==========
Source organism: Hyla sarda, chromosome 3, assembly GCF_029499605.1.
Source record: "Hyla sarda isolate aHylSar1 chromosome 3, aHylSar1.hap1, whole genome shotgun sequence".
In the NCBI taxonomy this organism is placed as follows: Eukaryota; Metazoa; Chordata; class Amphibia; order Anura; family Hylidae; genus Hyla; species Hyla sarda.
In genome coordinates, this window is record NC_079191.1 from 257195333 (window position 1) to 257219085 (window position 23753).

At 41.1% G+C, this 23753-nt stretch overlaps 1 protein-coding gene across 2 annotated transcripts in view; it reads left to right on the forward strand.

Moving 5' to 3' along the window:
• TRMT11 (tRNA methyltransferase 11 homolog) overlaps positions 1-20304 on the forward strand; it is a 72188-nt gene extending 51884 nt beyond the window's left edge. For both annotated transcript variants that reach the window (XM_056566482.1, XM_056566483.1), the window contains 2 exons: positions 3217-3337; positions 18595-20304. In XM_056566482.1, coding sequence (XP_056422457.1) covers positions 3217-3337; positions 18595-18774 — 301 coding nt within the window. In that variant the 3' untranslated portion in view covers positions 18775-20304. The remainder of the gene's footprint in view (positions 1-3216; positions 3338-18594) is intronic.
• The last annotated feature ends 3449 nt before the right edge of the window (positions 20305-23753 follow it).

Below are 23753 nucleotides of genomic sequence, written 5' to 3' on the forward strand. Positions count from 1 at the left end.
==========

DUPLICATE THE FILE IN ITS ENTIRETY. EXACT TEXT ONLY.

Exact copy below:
Source organism: Hyla sarda, chromosome 3, assembly GCF_029499605.1.
Source record: "Hyla sarda isolate aHylSar1 chromosome 3, aHylSar1.hap1, whole genome shotgun sequence".
In the NCBI taxonomy this organism is placed as follows: Eukaryota; Metazoa; Chordata; class Amphibia; order Anura; family Hylidae; genus Hyla; species Hyla sarda.
In genome coordinates, this window is record NC_079191.1 from 257195333 (window position 1) to 257219085 (window position 23753).

At 41.1% G+C, this 23753-nt stretch overlaps 1 protein-coding gene across 2 annotated transcripts in view; it reads left to right on the forward strand.

Moving 5' to 3' along the window:
• TRMT11 (tRNA methyltransferase 11 homolog) overlaps positions 1-20304 on the forward strand; it is a 72188-nt gene extending 51884 nt beyond the window's left edge. For both annotated transcript variants that reach the window (XM_056566482.1, XM_056566483.1), the window contains 2 exons: positions 3217-3337; positions 18595-20304. In XM_056566482.1, coding sequence (XP_056422457.1) covers positions 3217-3337; positions 18595-18774 — 301 coding nt within the window. In that variant the 3' untranslated portion in view covers positions 18775-20304. The remainder of the gene's footprint in view (positions 1-3216; positions 3338-18594) is intronic.
• The last annotated feature ends 3449 nt before the right edge of the window (positions 20305-23753 follow it).

Below are 23753 nucleotides of genomic sequence, written 5' to 3' on the forward strand. Positions count from 1 at the left end.